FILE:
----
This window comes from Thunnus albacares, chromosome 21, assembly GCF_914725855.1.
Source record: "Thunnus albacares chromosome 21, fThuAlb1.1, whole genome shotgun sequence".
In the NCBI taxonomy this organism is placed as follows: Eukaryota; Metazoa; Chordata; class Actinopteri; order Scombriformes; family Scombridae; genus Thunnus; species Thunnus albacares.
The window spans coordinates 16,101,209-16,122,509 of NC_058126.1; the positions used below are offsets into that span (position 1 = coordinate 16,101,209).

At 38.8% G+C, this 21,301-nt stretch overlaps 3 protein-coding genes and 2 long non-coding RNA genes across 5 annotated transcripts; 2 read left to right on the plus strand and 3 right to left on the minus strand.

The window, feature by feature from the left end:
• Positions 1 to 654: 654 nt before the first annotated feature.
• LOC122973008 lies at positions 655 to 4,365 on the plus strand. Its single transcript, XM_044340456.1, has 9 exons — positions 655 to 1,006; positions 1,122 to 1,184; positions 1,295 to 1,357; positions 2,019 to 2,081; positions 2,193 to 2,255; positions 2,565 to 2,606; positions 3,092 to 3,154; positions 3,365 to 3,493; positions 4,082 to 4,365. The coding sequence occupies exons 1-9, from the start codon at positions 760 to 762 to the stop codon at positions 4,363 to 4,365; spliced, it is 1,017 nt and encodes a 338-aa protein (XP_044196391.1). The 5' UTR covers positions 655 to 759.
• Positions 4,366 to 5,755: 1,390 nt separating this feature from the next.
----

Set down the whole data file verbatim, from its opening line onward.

This window comes from Thunnus albacares, chromosome 21, assembly GCF_914725855.1.
Source record: "Thunnus albacares chromosome 21, fThuAlb1.1, whole genome shotgun sequence".
In the NCBI taxonomy this organism is placed as follows: Eukaryota; Metazoa; Chordata; class Actinopteri; order Scombriformes; family Scombridae; genus Thunnus; species Thunnus albacares.
The window spans coordinates 16,101,209-16,122,509 of NC_058126.1; the positions used below are offsets into that span (position 1 = coordinate 16,101,209).

At 38.8% G+C, this 21,301-nt stretch overlaps 3 protein-coding genes and 2 long non-coding RNA genes across 5 annotated transcripts; 2 read left to right on the plus strand and 3 right to left on the minus strand.

The window, feature by feature from the left end:
• Positions 1 to 654: 654 nt before the first annotated feature.
• LOC122973008 lies at positions 655 to 4,365 on the plus strand. Its single transcript, XM_044340456.1, has 9 exons — positions 655 to 1,006; positions 1,122 to 1,184; positions 1,295 to 1,357; positions 2,019 to 2,081; positions 2,193 to 2,255; positions 2,565 to 2,606; positions 3,092 to 3,154; positions 3,365 to 3,493; positions 4,082 to 4,365. The coding sequence occupies exons 1-9, from the start codon at positions 760 to 762 to the stop codon at positions 4,363 to 4,365; spliced, it is 1,017 nt and encodes a 338-aa protein (XP_044196391.1). The 5' UTR covers positions 655 to 759.
• Positions 4,366 to 5,755: 1,390 nt separating this feature from the next.